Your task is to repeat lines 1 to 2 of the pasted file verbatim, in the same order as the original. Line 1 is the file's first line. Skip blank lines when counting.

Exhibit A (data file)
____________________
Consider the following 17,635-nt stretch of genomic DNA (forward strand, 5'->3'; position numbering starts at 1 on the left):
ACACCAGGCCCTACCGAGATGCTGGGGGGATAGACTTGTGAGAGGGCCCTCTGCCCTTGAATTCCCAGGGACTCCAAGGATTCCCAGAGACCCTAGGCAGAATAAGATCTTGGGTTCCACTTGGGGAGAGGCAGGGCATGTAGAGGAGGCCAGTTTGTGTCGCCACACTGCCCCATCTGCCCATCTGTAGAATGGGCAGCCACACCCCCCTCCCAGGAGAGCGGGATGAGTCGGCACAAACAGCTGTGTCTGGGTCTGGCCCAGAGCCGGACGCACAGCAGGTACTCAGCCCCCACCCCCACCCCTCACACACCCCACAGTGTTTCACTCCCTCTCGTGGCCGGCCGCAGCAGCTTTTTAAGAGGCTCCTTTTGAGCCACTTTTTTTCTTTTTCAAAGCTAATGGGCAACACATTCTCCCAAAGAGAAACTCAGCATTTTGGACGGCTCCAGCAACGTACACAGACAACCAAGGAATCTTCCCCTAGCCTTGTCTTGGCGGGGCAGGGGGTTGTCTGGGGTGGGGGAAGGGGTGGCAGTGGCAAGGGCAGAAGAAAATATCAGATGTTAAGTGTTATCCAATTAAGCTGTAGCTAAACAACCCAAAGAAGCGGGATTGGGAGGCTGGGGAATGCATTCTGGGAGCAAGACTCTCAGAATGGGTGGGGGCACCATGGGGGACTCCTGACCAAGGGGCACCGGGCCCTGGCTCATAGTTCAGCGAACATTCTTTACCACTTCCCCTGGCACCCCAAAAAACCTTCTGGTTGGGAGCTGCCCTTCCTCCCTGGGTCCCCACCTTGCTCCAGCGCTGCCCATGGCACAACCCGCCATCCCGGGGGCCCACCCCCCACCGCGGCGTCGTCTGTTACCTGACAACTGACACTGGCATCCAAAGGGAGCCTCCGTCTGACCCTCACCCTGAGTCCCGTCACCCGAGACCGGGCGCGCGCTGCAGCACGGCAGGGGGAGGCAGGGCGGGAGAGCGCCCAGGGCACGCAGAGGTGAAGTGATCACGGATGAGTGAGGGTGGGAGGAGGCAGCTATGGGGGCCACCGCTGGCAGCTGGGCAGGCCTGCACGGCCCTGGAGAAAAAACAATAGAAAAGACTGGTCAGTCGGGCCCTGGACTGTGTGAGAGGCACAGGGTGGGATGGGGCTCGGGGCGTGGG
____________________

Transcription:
Consider the following 17,635-nt stretch of genomic DNA (forward strand, 5'->3'; position numbering starts at 1 on the left):
ACACCAGGCCCTACCGAGATGCTGGGGGGATAGACTTGTGAGAGGGCCCTCTGCCCTTGAATTCCCAGGGACTCCAAGGATTCCCAGAGACCCTAGGCAGAATAAGATCTTGGGTTCCACTTGGGGAGAGGCAGGGCATGTAGAGGAGGCCAGTTTGTGTCGCCACACTGCCCCATCTGCCCATCTGTAGAATGGGCAGCCACACCCCCCTCCCAGGAGAGCGGGATGAGTCGGCACAAACAGCTGTGTCTGGGTCTGGCCCAGAGCCGGACGCACAGCAGGTACTCAGCCCCCACCCCCACCCCTCACACACCCCACAGTGTTTCACTCCCTCTCGTGGCCGGCCGCAGCAGCTTTTTAAGAGGCTCCTTTTGAGCCACTTTTTTTCTTTTTCAAAGCTAATGGGCAACACATTCTCCCAAAGAGAAACTCAGCATTTTGGACGGCTCCAGCAACGTACACAGACAACCAAGGAATCTTCCCCTAGCCTTGTCTTGGCGGGGCAGGGGGTTGTCTGGGGTGGGGGAAGGGGTGGCAGTGGCAAGGGCAGAAGAAAATATCAGATGTTAAGTGTTATCCAATTAAGCTGTAGCTAAACAACCCAAAGAAGCGGGATTGGGAGGCTGGGGAATGCATTCTGGGAGCAAGACTCTCAGAATGGGTGGGGGCACCATGGGGGACTCCTGACCAAGGGGCACCGGGCCCTGGCTCATAGTTCAGCGAACATTCTTTACCACTTCCCCTGGCACCCCAAAAAACCTTCTGGTTGGGAGCTGCCCTTCCTCCCTGGGTCCCCACCTTGCTCCAGCGCTGCCCATGGCACAACCCGCCATCCCGGGGGCCCACCCCCCACCGCGGCGTCGTCTGTTACCTGACAACTGACACTGGCATCCAAAGGGAGCCTCCGTCTGACCCTCACCCTGAGTCCCGTCACCCGAGACCGGGCGCGCGCTGCAGCACGGCAGGGGGAGGCAGGGCGGGAGAGCGCCCAGGGCACGCAGAGGTGAAGTGATCACGGATGAGTGAGGGTGGGAGGAGGCAGCTATGGGGGCCACCGCTGGCAGCTGGGCAGGCCTGCACGGCCCTGGAGAAAAAACAATAGAAAAGACTGGTCAGTCGGGCCCTGGACTGTGTGAGAGGCACAGGGTGGGATGGGGCTCGGGGCGTGGG